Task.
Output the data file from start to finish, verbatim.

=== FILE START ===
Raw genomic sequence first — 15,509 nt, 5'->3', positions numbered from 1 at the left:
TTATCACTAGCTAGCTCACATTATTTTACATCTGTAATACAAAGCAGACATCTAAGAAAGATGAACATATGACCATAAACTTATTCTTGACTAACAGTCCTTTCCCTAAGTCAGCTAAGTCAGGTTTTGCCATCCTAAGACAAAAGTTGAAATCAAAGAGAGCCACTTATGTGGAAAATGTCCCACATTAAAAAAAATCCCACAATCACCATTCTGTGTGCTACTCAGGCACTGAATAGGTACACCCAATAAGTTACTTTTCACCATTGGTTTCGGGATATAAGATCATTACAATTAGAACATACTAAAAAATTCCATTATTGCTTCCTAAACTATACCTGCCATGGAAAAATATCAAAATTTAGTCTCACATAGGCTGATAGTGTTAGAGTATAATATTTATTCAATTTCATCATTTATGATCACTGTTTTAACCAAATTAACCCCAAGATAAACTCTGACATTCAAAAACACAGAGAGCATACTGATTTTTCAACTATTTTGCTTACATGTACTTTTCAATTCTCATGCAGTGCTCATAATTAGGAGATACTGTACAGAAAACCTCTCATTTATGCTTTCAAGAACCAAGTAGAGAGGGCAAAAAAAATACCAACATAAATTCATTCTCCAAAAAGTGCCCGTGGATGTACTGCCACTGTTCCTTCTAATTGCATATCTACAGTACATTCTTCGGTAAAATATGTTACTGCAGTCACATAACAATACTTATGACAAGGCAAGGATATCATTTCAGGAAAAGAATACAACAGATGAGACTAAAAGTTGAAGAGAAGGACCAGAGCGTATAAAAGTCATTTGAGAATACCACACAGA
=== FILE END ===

Raw genomic sequence first — 15,509 nt, 5'->3', positions numbered from 1 at the left:
TTATCACTAGCTAGCTCACATTATTTTACATCTGTAATACAAAGCAGACATCTAAGAAAGATGAACATATGACCATAAACTTATTCTTGACTAACAGTCCTTTCCCTAAGTCAGCTAAGTCAGGTTTTGCCATCCTAAGACAAAAGTTGAAATCAAAGAGAGCCACTTATGTGGAAAATGTCCCACATTAAAAAAAATCCCACAATCACCATTCTGTGTGCTACTCAGGCACTGAATAGGTACACCCAATAAGTTACTTTTCACCATTGGTTTCGGGATATAAGATCATTACAATTAGAACATACTAAAAAATTCCATTATTGCTTCCTAAACTATACCTGCCATGGAAAAATATCAAAATTTAGTCTCACATAGGCTGATAGTGTTAGAGTATAATATTTATTCAATTTCATCATTTATGATCACTGTTTTAACCAAATTAACCCCAAGATAAACTCTGACATTCAAAAACACAGAGAGCATACTGATTTTTCAACTATTTTGCTTACATGTACTTTTCAATTCTCATGCAGTGCTCATAATTAGGAGATACTGTACAGAAAACCTCTCATTTATGCTTTCAAGAACCAAGTAGAGAGGGCAAAAAAAATACCAACATAAATTCATTCTCCAAAAAGTGCCCGTGGATGTACTGCCACTGTTCCTTCTAATTGCATATCTACAGTACATTCTTCGGTAAAATATGTTACTGCAGTCACATAACAATACTTATGACAAGGCAAGGATATCATTTCAGGAAAAGAATACAACAGATGAGACTAAAAGTTGAAGAGAAGGACCAGAGCGTATAAAAGTCATTTGAGAATACCACACAGA